The unbearable weight of snowflakes
Imagine it’s -44C. A gale is blasting snow crystals into your face, sharp as metal shavings. Your nostril hairs crackle in your nose, any exposed skin burns and your eyelashes are freezing together.
The trail you tramped out with snowshoes yesterday has disappeared under drifts and you’re stumbling thigh deep in snow. This was my journey to the bloody toilet most mornings in January.
|View from indoors|
The drifts outside the house are now higher than the windows. Homer is snowed into his doghouse and ice dust blows in under the back door. I won’t be surprised if we wake up one morning under blankets of soft, cold white.
The trees and rooves are all sagging under the tremendous icy weight. Stand still for too long and we too are sagging, hoods and hats packed with it.
|Stuck in deep snow|
Travelling by snowmachine has been a frost-bitten slog of swimming the skidoos through unbroken white powder, with the wind nipping at our cheeks and the cold chewing on toes and fingers.
On one journey to town we were lost in ice fog for what felt like hours with no idea of where we were, where we’d been or what was ahead.
Every trip out feels like a rip-roaring polar adventure. Even going to the outhouse. And the excitement hasn’t stopped there. A limited hunt of the Forty Mile caribou herd was opened this winter.
|Towing our old broken down snow machine home at 40 below from our pal's place downriver|
The herd migrates from Alaska into Canada in the autumn and then back again, so they straddle two jurisdictions and two ways of thinking. Numbers crashed from over half a million in the 1920s to 5,000 in 1976 due to over hunting. Wisely, a decision was made to restrict hunting, rather than shoot every last fucking animal and then blame wolves and shoot them too.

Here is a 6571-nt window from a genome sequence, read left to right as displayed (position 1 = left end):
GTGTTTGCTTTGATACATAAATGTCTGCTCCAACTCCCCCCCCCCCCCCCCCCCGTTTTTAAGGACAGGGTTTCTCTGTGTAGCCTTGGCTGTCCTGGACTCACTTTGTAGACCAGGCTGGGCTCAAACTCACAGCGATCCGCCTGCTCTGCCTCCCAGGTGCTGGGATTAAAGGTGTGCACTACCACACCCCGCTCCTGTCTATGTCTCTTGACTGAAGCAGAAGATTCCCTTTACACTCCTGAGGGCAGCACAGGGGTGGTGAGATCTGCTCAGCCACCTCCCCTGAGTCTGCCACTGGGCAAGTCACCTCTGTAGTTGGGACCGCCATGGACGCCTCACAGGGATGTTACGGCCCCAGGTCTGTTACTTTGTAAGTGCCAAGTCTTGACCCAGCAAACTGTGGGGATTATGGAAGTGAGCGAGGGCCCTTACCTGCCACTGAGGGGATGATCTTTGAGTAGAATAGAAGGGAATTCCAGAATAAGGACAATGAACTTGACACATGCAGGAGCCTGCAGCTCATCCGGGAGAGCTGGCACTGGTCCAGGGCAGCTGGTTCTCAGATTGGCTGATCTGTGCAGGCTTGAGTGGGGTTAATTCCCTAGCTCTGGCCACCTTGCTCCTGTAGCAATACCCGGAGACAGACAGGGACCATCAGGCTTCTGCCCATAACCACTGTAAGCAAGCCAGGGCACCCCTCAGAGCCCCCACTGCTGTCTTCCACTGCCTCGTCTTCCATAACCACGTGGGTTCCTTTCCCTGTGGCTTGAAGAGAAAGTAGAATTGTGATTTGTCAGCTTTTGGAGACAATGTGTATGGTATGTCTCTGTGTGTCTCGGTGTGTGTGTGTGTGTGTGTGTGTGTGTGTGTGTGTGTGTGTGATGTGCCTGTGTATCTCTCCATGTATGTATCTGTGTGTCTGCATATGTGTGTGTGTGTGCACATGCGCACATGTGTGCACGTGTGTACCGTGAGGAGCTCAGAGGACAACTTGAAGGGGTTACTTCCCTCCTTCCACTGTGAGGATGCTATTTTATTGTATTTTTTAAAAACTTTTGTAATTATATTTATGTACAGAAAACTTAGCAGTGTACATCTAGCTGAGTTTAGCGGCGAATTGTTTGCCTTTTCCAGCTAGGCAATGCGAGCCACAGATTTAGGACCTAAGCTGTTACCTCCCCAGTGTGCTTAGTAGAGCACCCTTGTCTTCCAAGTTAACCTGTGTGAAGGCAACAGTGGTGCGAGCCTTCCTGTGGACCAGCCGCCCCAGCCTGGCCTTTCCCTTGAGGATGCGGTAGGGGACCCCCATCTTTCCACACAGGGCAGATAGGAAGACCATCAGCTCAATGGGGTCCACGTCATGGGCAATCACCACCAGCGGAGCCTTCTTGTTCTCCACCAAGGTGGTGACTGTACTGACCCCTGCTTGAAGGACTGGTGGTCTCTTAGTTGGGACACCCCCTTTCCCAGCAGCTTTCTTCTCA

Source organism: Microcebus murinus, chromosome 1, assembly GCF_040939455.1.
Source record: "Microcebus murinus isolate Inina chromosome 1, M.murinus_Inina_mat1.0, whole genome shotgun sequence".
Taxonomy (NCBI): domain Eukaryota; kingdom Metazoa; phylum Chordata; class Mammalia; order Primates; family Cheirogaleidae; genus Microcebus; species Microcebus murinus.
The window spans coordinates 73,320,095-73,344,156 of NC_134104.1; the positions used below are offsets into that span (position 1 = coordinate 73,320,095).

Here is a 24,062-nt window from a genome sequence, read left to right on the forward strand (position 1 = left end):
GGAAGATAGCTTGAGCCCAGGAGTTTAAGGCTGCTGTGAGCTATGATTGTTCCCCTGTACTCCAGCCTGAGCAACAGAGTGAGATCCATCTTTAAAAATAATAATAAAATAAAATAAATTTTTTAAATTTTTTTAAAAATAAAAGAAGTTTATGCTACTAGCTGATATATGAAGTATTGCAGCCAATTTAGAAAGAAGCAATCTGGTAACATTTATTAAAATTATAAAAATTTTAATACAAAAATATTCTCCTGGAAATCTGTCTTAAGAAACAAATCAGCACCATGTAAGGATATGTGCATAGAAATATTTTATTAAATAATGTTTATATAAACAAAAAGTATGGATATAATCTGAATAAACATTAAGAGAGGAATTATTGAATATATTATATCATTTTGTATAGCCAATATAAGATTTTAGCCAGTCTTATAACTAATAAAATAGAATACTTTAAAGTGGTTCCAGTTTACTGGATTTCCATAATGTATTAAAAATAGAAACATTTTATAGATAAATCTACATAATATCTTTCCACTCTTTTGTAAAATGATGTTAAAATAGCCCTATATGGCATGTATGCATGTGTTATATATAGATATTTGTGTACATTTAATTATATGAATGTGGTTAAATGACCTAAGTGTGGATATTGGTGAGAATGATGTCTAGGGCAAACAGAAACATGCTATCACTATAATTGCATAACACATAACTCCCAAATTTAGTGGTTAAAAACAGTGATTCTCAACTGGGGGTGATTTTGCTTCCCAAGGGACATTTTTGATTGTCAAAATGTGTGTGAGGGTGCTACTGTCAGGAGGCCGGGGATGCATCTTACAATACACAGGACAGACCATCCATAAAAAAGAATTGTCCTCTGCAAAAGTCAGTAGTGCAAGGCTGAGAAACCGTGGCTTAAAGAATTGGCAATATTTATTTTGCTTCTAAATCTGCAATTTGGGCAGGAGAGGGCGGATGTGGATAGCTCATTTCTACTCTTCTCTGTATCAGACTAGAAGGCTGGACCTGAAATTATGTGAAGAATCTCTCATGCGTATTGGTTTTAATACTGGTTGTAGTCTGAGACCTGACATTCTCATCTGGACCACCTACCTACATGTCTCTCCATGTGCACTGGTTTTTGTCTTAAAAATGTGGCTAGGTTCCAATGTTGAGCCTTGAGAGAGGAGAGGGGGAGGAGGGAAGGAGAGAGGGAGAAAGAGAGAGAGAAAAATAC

Alaska takes a limited quota but hunting of the herd was banned in Canada. For reasons I can’t fathom, Alaska declared this year that unless us conservation-minded maple leaf-ers took a few hundred animals, they would shoot them for us. Apparently, there are too many now and “they are going to places they shouldn’t”. The mind boggles- Public swimming baths? Bingo halls?
|Dawson City. Forty Mile caribou territory?|
The hunt was contentious and some folk within Chief and Council of the Tr’ondëk Hwëch’in, on whose traditional land we live, were not happy. So, it was a bitter-sweet gift, but having no fresh meat this year, we snatched it.
|37 below. Driving into town to get a piece of paper for hunting|
The week I got my 10 day permit, temps hovered around -40C. That’s too cold to start the skidoos unless we really have to, so one afternoon, we went snow shoeing with the dog. I spotted a small band of caribou plodding around the bend in the distance.
We dashed back to the yard, grabbed the rifle, ammo and swapped my pillow-sized mitts for gloves. I stumbled through waist deep snow to a spot on the riverbank where I could see them pass. At 40 below, I couldn’t touch the gun metal barehanded. The action was so stiff I could barely draw a round into the chamber and just managed to load as the first couple of animals came into view.